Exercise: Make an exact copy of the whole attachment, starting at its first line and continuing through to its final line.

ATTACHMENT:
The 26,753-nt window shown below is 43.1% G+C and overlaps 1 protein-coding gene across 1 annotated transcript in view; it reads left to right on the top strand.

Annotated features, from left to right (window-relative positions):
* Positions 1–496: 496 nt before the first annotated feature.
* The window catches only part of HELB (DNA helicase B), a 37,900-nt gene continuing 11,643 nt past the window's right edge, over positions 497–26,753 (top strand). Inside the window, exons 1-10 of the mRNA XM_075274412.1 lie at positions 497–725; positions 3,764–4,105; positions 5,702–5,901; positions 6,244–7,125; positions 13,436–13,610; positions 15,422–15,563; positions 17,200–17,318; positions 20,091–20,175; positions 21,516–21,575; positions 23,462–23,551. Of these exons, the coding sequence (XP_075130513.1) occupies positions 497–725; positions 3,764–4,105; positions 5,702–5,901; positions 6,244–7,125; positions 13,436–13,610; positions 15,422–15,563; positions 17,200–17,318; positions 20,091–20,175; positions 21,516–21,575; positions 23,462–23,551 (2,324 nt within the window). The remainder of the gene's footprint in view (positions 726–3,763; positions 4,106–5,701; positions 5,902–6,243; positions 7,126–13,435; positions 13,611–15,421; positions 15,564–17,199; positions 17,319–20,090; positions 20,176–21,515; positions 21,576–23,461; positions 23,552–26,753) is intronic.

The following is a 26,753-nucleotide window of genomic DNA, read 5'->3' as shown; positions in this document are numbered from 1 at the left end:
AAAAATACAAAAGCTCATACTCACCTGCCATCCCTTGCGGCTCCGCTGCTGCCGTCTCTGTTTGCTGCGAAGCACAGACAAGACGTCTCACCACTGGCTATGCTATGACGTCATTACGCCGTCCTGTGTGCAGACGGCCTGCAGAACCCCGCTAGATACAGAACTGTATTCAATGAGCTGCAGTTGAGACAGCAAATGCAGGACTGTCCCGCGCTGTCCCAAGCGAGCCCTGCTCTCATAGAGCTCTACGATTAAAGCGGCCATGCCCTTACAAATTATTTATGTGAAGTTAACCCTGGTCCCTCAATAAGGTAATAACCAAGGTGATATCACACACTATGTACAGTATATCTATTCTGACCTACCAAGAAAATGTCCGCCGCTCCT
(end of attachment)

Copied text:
The 26,753-nt window shown below is 43.1% G+C and overlaps 1 protein-coding gene across 1 annotated transcript in view; it reads left to right on the top strand.

Annotated features, from left to right (window-relative positions):
* Positions 1–496: 496 nt before the first annotated feature.
* The window catches only part of HELB (DNA helicase B), a 37,900-nt gene continuing 11,643 nt past the window's right edge, over positions 497–26,753 (top strand). Inside the window, exons 1-10 of the mRNA XM_075274412.1 lie at positions 497–725; positions 3,764–4,105; positions 5,702–5,901; positions 6,244–7,125; positions 13,436–13,610; positions 15,422–15,563; positions 17,200–17,318; positions 20,091–20,175; positions 21,516–21,575; positions 23,462–23,551. Of these exons, the coding sequence (XP_075130513.1) occupies positions 497–725; positions 3,764–4,105; positions 5,702–5,901; positions 6,244–7,125; positions 13,436–13,610; positions 15,422–15,563; positions 17,200–17,318; positions 20,091–20,175; positions 21,516–21,575; positions 23,462–23,551 (2,324 nt within the window). The remainder of the gene's footprint in view (positions 726–3,763; positions 4,106–5,701; positions 5,902–6,243; positions 7,126–13,435; positions 13,611–15,421; positions 15,564–17,199; positions 17,319–20,090; positions 20,176–21,515; positions 21,576–23,461; positions 23,552–26,753) is intronic.

The following is a 26,753-nucleotide window of genomic DNA, read 5'->3' as shown; positions in this document are numbered from 1 at the left end:
AAAAATACAAAAGCTCATACTCACCTGCCATCCCTTGCGGCTCCGCTGCTGCCGTCTCTGTTTGCTGCGAAGCACAGACAAGACGTCTCACCACTGGCTATGCTATGACGTCATTACGCCGTCCTGTGTGCAGACGGCCTGCAGAACCCCGCTAGATACAGAACTGTATTCAATGAGCTGCAGTTGAGACAGCAAATGCAGGACTGTCCCGCGCTGTCCCAAGCGAGCCCTGCTCTCATAGAGCTCTACGATTAAAGCGGCCATGCCCTTACAAATTATTTATGTGAAGTTAACCCTGGTCCCTCAATAAGGTAATAACCAAGGTGATATCACACACTATGTACAGTATATCTATTCTGACCTACCAAGAAAATGTCCGCCGCTCCT